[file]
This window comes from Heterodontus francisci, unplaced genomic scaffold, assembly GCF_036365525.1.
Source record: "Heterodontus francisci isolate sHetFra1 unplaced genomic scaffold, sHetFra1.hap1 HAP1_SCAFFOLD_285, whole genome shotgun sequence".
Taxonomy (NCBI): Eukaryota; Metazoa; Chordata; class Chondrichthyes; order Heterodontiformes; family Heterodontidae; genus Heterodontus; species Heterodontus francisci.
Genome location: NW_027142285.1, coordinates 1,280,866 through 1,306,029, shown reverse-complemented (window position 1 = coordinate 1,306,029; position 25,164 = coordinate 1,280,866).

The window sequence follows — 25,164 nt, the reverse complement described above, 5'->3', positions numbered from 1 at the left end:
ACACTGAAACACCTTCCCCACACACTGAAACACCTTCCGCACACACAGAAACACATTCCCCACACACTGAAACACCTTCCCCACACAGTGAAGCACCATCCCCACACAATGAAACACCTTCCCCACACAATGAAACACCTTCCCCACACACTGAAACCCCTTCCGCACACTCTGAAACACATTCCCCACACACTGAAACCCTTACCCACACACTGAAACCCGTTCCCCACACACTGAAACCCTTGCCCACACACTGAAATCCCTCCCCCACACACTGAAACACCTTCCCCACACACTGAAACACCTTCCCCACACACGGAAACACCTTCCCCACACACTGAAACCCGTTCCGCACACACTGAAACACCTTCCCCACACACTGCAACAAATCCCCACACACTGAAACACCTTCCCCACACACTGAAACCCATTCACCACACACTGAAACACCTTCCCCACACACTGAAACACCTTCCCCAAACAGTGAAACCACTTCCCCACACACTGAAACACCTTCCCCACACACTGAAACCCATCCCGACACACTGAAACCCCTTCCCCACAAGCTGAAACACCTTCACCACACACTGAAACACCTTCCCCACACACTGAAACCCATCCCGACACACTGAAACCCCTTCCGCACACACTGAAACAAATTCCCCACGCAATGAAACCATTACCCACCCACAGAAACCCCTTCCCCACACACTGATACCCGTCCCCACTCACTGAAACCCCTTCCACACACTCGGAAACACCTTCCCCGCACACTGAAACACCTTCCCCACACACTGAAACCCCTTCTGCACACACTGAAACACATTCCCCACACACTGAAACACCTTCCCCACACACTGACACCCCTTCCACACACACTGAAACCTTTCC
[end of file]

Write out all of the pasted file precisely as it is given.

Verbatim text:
This window comes from Heterodontus francisci, unplaced genomic scaffold, assembly GCF_036365525.1.
Source record: "Heterodontus francisci isolate sHetFra1 unplaced genomic scaffold, sHetFra1.hap1 HAP1_SCAFFOLD_285, whole genome shotgun sequence".
Taxonomy (NCBI): Eukaryota; Metazoa; Chordata; class Chondrichthyes; order Heterodontiformes; family Heterodontidae; genus Heterodontus; species Heterodontus francisci.
Genome location: NW_027142285.1, coordinates 1,280,866 through 1,306,029, shown reverse-complemented (window position 1 = coordinate 1,306,029; position 25,164 = coordinate 1,280,866).

The window sequence follows — 25,164 nt, the reverse complement described above, 5'->3', positions numbered from 1 at the left end:
ACACTGAAACACCTTCCCCACACACTGAAACACCTTCCGCACACACAGAAACACATTCCCCACACACTGAAACACCTTCCCCACACAGTGAAGCACCATCCCCACACAATGAAACACCTTCCCCACACAATGAAACACCTTCCCCACACACTGAAACCCCTTCCGCACACTCTGAAACACATTCCCCACACACTGAAACCCTTACCCACACACTGAAACCCGTTCCCCACACACTGAAACCCTTGCCCACACACTGAAATCCCTCCCCCACACACTGAAACACCTTCCCCACACACTGAAACACCTTCCCCACACACGGAAACACCTTCCCCACACACTGAAACCCGTTCCGCACACACTGAAACACCTTCCCCACACACTGCAACAAATCCCCACACACTGAAACACCTTCCCCACACACTGAAACCCATTCACCACACACTGAAACACCTTCCCCACACACTGAAACACCTTCCCCAAACAGTGAAACCACTTCCCCACACACTGAAACACCTTCCCCACACACTGAAACCCATCCCGACACACTGAAACCCCTTCCCCACAAGCTGAAACACCTTCACCACACACTGAAACACCTTCCCCACACACTGAAACCCATCCCGACACACTGAAACCCCTTCCGCACACACTGAAACAAATTCCCCACGCAATGAAACCATTACCCACCCACAGAAACCCCTTCCCCACACACTGATACCCGTCCCCACTCACTGAAACCCCTTCCACACACTCGGAAACACCTTCCCCGCACACTGAAACACCTTCCCCACACACTGAAACCCCTTCTGCACACACTGAAACACATTCCCCACACACTGAAACACCTTCCCCACACACTGACACCCCTTCCACACACACTGAAACCTTTCC